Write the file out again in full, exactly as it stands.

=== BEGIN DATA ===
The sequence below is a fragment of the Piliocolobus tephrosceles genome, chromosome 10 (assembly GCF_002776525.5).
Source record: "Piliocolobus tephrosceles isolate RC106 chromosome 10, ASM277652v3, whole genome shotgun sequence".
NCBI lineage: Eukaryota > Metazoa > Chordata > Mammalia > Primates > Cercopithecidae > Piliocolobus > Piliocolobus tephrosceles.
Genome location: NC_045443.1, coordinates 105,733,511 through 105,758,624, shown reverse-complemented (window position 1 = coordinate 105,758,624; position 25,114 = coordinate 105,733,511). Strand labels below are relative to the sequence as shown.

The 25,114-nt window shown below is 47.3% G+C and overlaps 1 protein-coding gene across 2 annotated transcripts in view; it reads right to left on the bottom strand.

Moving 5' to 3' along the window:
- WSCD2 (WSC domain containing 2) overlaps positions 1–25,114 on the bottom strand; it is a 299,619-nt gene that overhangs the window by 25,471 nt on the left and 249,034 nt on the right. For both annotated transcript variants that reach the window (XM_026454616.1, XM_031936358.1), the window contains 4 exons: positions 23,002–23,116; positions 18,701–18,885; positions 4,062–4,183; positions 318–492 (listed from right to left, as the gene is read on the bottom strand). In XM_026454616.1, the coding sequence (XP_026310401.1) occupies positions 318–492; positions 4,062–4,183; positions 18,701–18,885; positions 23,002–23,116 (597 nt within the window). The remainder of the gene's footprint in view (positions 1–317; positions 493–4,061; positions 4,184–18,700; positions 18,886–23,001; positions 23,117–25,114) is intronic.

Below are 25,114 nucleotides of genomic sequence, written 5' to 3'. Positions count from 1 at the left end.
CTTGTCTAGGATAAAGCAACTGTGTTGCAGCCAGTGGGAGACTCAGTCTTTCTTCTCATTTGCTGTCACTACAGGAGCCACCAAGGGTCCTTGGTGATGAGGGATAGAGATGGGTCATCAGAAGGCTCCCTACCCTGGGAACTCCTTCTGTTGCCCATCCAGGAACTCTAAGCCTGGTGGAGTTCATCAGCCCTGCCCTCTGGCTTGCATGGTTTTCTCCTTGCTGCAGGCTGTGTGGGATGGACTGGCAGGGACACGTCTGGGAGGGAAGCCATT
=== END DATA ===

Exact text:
The sequence below is a fragment of the Piliocolobus tephrosceles genome, chromosome 10 (assembly GCF_002776525.5).
Source record: "Piliocolobus tephrosceles isolate RC106 chromosome 10, ASM277652v3, whole genome shotgun sequence".
NCBI lineage: Eukaryota > Metazoa > Chordata > Mammalia > Primates > Cercopithecidae > Piliocolobus > Piliocolobus tephrosceles.
Genome location: NC_045443.1, coordinates 105,733,511 through 105,758,624, shown reverse-complemented (window position 1 = coordinate 105,758,624; position 25,114 = coordinate 105,733,511). Strand labels below are relative to the sequence as shown.

The 25,114-nt window shown below is 47.3% G+C and overlaps 1 protein-coding gene across 2 annotated transcripts in view; it reads right to left on the bottom strand.

Moving 5' to 3' along the window:
- WSCD2 (WSC domain containing 2) overlaps positions 1–25,114 on the bottom strand; it is a 299,619-nt gene that overhangs the window by 25,471 nt on the left and 249,034 nt on the right. For both annotated transcript variants that reach the window (XM_026454616.1, XM_031936358.1), the window contains 4 exons: positions 23,002–23,116; positions 18,701–18,885; positions 4,062–4,183; positions 318–492 (listed from right to left, as the gene is read on the bottom strand). In XM_026454616.1, the coding sequence (XP_026310401.1) occupies positions 318–492; positions 4,062–4,183; positions 18,701–18,885; positions 23,002–23,116 (597 nt within the window). The remainder of the gene's footprint in view (positions 1–317; positions 493–4,061; positions 4,184–18,700; positions 18,886–23,001; positions 23,117–25,114) is intronic.

Below are 25,114 nucleotides of genomic sequence, written 5' to 3'. Positions count from 1 at the left end.
CTTGTCTAGGATAAAGCAACTGTGTTGCAGCCAGTGGGAGACTCAGTCTTTCTTCTCATTTGCTGTCACTACAGGAGCCACCAAGGGTCCTTGGTGATGAGGGATAGAGATGGGTCATCAGAAGGCTCCCTACCCTGGGAACTCCTTCTGTTGCCCATCCAGGAACTCTAAGCCTGGTGGAGTTCATCAGCCCTGCCCTCTGGCTTGCATGGTTTTCTCCTTGCTGCAGGCTGTGTGGGATGGACTGGCAGGGACACGTCTGGGAGGGAAGCCATT